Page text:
After the screening was completed and just before surgeries were scheduled to begin, we took time to take in creation by island hopping to Samal Island. It was simply serene. I swam and snorkeled, drank the juice from a just picked coconut, ate fresh grilled tuna, and devoured the juiciest and most divine mangoes! It was as if I stepped into a dream.

But come bright and early Monday morning, the real work began.
Nerves set in as I walked into my job on the post-op ward. As a newbie to Operation Smile, I began to doubt my ability to provide for the patients. As I stood in the ward second guessing my decision to come, I heard the tune of "Amazing Grace." I walked outside and down the stairs and there was a room full of Filipino people being lead by a pastor in a unison singing "Amazing Grace"...in English. In a place where the primary language was Tagalog the familiar words soothed my worried self .

I worked alongside two Filipino nurses and two pediatricians (one from Texas and one from India) to oversee care for the patients after their surgery until they are able to be discharged (most staying either one night or two depending on their surgery). 

It was the place where a small cot and a plastic chair for the parent became a humble abode. Where ice cream was consumed, bubbles were blown, pipe cleaners were twisted into crowns, pictures were colored, new stuffed animals were cuddled, and stickers were as good as gold.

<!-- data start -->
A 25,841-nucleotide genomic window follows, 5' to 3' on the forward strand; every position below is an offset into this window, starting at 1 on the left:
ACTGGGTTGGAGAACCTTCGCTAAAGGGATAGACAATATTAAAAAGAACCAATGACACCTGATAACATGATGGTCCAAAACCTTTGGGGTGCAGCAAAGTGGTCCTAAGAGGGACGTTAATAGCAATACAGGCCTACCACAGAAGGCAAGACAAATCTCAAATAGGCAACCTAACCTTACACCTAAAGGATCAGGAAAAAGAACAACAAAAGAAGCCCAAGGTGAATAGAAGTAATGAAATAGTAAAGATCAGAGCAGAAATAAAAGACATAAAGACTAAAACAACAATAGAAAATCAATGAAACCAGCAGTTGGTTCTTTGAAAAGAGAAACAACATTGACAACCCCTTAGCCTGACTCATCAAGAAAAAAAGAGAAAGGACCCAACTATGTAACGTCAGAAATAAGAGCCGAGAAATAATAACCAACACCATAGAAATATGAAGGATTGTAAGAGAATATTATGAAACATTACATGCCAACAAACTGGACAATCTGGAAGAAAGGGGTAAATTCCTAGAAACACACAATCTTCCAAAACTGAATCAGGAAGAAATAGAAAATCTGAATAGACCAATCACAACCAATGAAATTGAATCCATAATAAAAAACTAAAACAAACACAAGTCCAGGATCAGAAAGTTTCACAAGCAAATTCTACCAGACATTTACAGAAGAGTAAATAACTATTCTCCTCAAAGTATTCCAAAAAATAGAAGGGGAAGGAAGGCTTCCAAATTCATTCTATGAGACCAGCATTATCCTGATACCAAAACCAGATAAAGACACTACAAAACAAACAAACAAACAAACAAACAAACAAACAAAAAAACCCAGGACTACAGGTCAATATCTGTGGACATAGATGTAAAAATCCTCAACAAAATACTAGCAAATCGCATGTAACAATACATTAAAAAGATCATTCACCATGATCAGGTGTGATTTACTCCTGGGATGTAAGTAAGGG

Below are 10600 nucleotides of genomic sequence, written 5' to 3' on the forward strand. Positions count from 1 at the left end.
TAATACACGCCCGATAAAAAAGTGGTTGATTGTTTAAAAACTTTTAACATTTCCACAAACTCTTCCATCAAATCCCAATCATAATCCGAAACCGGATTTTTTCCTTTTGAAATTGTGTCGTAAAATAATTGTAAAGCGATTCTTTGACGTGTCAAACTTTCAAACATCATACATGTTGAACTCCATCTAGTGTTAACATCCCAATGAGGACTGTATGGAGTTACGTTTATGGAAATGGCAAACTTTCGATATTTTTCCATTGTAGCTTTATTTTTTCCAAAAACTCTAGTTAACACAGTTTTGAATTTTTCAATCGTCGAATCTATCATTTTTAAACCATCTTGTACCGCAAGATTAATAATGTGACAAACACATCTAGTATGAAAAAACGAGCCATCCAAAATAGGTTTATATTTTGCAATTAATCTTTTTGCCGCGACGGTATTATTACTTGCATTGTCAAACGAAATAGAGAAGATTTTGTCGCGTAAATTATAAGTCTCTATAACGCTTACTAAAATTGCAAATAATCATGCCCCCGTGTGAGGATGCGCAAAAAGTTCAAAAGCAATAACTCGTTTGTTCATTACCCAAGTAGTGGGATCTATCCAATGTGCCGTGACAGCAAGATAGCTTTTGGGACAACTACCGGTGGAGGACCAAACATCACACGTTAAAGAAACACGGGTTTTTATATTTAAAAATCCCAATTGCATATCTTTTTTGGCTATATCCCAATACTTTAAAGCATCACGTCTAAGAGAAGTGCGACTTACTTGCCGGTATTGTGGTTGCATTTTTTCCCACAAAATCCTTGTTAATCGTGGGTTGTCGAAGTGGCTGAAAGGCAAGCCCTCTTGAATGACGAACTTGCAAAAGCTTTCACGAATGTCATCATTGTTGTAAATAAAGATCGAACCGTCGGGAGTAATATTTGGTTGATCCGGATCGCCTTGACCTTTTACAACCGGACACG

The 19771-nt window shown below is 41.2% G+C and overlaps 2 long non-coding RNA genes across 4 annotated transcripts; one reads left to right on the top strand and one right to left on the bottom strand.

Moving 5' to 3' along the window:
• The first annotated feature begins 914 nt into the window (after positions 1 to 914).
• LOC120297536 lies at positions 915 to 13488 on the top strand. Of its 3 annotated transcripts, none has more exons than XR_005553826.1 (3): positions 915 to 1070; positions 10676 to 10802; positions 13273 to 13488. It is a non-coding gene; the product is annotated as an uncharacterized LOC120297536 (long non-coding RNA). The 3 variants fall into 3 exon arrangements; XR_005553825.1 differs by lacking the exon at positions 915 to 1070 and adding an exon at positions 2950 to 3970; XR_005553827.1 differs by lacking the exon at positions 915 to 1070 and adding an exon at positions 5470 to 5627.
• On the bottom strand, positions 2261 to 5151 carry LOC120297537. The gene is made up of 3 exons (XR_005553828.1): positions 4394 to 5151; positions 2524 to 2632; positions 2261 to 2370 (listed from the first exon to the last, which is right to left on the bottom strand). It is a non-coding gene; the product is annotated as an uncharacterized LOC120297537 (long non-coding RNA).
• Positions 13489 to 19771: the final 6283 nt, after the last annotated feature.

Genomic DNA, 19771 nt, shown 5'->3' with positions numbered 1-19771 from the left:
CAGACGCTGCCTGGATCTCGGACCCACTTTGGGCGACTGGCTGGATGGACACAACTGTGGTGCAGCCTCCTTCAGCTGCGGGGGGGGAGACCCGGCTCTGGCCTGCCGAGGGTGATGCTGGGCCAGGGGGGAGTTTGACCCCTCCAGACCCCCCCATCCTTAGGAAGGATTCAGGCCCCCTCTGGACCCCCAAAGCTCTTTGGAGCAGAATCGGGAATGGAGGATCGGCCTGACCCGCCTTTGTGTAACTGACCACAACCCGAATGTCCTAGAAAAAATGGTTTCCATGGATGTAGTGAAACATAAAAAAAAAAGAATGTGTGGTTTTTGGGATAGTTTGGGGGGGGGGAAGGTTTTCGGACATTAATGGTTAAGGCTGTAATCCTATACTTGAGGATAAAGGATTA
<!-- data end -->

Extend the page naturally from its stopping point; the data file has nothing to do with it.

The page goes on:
It was the place where medications were given, vital signs assessed, surgical tape removed, and incisions cleaned. 

Where tears were shed by overjoyed parents as the fear of a life of bullying and rejection was laid to rest. It was the place where a seven year old held tight to her baby sister as she slept. And where a five year old little boy stroked his little sisters head each time she began to whimper. And the place where a twin teenage boy sat arm in arm with his brother helping to hold a cup of water to his just repaired lip.  

It was the place where a mirror took on new life as self admiration was felt for the first time.

It was a place where I was humbled to have the opportunity to witness such vast outpouring of love and pride and hope and thankfulness.

And it wasn't just babies or preschool aged kids, there were teenagers and even a patient my age.  I watched as she slyly took in her new refection. What is must feel like to see oneself in a whole new light. 

When I learned of Addy's cleft, it wasn't a matter of if she would have surgery, but of when. 
But for these parents, finances were tight, access to medical care limited, and resources scarce. Surgery wasn't a given and without Operation Smile, most likely not possible. 

A rather quick surgery was so much more than cosmetic, it leads to better nutrition and speech. It was a chance to raise self esteem, to aid in ending embarrassment, rejection, and social shunning. It can give a child the courage to attend school and the opportunity to dream big for their future.